I have to admit that I have just recently discovered this dish, at least in the way you are going to read below. As you know, my family is from Sicily and the area around Trapani is well renowned for its tuna products, among which the famous tuna roe (bottarga di tonno). It is an amazing product… salty and tasty… and it is usually eaten in thin slices after being preserved in extra virgin olive oil. It is also used grated as a sauce for pasta. So, being of Sicilian origin, I have always used tuna roe instead of mullet roe which is more common in Sardinia. It is less salty than tuna roe and much smaller, but just as tasty! When I saw it at the Italian grocer, I had to buy it! And the result was so yummy, that I thought of sharing it with all of you.
I am sharing this recipe with Full Plate Thursday by Miz Helen and It’s a Keeper Thursday by Christina.
Ingredients for 4 persons:
4 tbsp extra virgin olive oil
1 big clove of garlic
80 gms dried and smoked mullet roe (bottarga di muggine), grated
1/2 tbps continental parsley, chopped fine
3 tbsp pasta water
Start by grating the mullet roe with a box grater and keep it aside. I usually cover the grater with a piece of baking paper so the roe doesn’t stick to the grater. This makes it much easier to collect all the grated roe, without wasting a big part of it in the grater.
Put the extra virgin olive oil and the garlic clove (halved) in a frying pan. Let the garlic fry for a minute on low fire.
Add 3/4 of the grated mullet row to the oil and mix well. Remove from the fire.
In the meantime, cook spaghetti following the steps on How to cook pasta “al dente” in the Techniques page of this site. While the pasta is cooking, take 3 tbsp of its water and put them in the pan with the bottarga. Mix well to make the sauce creamy.
When the pasta is ready, drain it and combine it with the bottarga and oil in the frying pan.
Serve with the remaining grated mullet roe on the top and garnish with some chopped parsley.
[email protected]'s Easy Cooking says
I love your photos…and the dish it self is so delicious and presentable!
Your dishes from Sicily making me go over there and taste some good food:)))
Ahh Maybe some day:)
Nuts about food says
I love bottarga di muggine and knew of it long before tasting tuna roe and “ficazza” in Trapani, where F’s family is from. They are different but both excellent in their own ways. The idea of covering the grater with baking parchment is interesting…so you place a sheet between the grater and the bottarga?
Guess we have more things in common than I thought… my mom is from Trapani and I still have lots of family members there! I love ficazza and all the other tuna products. Yes, I put the parchment paper between the grater and the bottarga… I do that when I grate lemon/orange zest as well. I find it so much easier… like that, nothing sticks to the grater! Have a great day!
Nuts about food says
Ma pensa! my husband has family there too…’tis a small world.
I am off to read your next recipe, a favorite if ours too, although I have never made it. Ciao!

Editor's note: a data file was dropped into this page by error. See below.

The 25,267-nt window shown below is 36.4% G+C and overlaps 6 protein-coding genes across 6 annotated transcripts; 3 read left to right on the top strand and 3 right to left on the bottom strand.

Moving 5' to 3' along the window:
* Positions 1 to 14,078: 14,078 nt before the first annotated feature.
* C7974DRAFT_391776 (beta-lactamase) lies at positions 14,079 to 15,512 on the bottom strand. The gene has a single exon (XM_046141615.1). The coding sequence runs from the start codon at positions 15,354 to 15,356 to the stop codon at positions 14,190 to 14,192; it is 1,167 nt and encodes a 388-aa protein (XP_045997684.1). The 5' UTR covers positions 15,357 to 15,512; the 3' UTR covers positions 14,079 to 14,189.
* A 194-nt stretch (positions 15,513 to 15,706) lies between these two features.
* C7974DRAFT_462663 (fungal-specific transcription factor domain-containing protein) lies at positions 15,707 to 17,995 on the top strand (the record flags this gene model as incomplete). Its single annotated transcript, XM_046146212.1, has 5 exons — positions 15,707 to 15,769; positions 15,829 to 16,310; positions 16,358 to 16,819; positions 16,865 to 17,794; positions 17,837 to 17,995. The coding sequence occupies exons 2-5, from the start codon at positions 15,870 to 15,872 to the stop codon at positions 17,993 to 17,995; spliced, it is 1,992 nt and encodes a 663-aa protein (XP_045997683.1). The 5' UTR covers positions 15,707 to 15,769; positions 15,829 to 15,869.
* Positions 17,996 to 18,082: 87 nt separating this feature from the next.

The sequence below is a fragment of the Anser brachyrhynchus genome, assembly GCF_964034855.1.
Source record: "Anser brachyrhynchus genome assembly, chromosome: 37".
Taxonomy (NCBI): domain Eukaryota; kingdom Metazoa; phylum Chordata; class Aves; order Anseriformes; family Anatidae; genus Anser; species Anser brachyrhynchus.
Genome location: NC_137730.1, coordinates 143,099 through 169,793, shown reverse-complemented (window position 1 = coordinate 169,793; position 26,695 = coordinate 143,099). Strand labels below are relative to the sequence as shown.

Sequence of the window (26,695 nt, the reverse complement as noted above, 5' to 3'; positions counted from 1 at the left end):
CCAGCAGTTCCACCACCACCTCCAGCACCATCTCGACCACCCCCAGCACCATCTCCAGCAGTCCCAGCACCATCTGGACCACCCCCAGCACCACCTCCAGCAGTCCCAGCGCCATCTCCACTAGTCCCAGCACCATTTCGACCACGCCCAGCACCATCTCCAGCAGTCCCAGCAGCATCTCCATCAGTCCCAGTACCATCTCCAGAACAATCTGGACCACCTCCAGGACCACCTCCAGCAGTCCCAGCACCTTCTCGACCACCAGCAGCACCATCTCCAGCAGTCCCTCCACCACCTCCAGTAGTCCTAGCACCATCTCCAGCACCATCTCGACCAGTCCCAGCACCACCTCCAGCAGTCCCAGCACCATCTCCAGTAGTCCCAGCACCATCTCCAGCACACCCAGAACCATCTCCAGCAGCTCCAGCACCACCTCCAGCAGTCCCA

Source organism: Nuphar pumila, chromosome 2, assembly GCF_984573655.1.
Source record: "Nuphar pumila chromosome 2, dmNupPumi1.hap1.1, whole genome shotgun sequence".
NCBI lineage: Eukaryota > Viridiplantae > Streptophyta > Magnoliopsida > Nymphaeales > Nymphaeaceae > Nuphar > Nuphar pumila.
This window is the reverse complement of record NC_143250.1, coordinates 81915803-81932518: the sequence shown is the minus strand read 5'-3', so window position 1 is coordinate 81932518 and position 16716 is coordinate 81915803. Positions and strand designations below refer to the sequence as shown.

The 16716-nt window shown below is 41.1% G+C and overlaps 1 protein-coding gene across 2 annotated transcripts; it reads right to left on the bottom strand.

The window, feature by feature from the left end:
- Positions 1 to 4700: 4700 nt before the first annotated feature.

Question to the expert, when you don’t find bottarga how do you substitute it? I think there must be something in Japanese or Chines stores, but I am never sure…. did you find any good substitute?
Mmmm I honestly have no idea… I would guess they might have something similar as they too eat fish roe, but I am not sure. 🙁
Hester Casey - Alchemy says
This sounds lovely – salty and fishy and quick to make. I am going to have to seek out mullet roe and give this dish a whirl.
Miz Helen says
I have never had Mullet Roe, but it sounds very interesting and delicious. I would like the salty flavor with the pasta and garlic oil. I will look for this product the next time I am in the City. I am sure that our little General Store doesn’t have it. Your tutorial photo’s are just awesome, you brought me right in the kitchen with you! Thank you so much for sharing with Full Plate Thursday and please come back!
Thank you Miz Helen: it was a pleasure to share this pasta dish with Full Plate Thursday! I will definitely be back! 🙂
I have always been interested in Sicily, especially since the time my mother visited and told me about the Arab influence there (past, in architecture and so on); I visited Milan and while I liked it (I toured it on a bicycle with an Italian friend) to me it was this elegant northern city that I could not relate to. Love to have found your blog and getting familiar with Italian products and recipes. I have a great-grand-mother on my paternal side that is from Trieste and both my aunt and dad spoke italian at home so Italy is a place that I am drawn to, for a lot of reasons.
Sicily has been influenced a lot by the Arabs… culture, architecture and cuisine. I guess that’s why I love Middle Eastern food… I think in many things Sicily is more similar to the Arab world than to Italy: I am sure you would love it! The food is amazing! 🙂
This recipe looks delicious!
Ever since I visited Sardinia and DIDN’T try bottarga, I’ve been obsessed with finding some back in Canada!! It’s not easy to find, but when I go to the UK next month, I am definitely bringing some bottarga home!
AB Chef says
It is called Karasumi in Japanese. It is the same thing. They eat it in thin slices accompanied with thin slices of radish ( daicon ).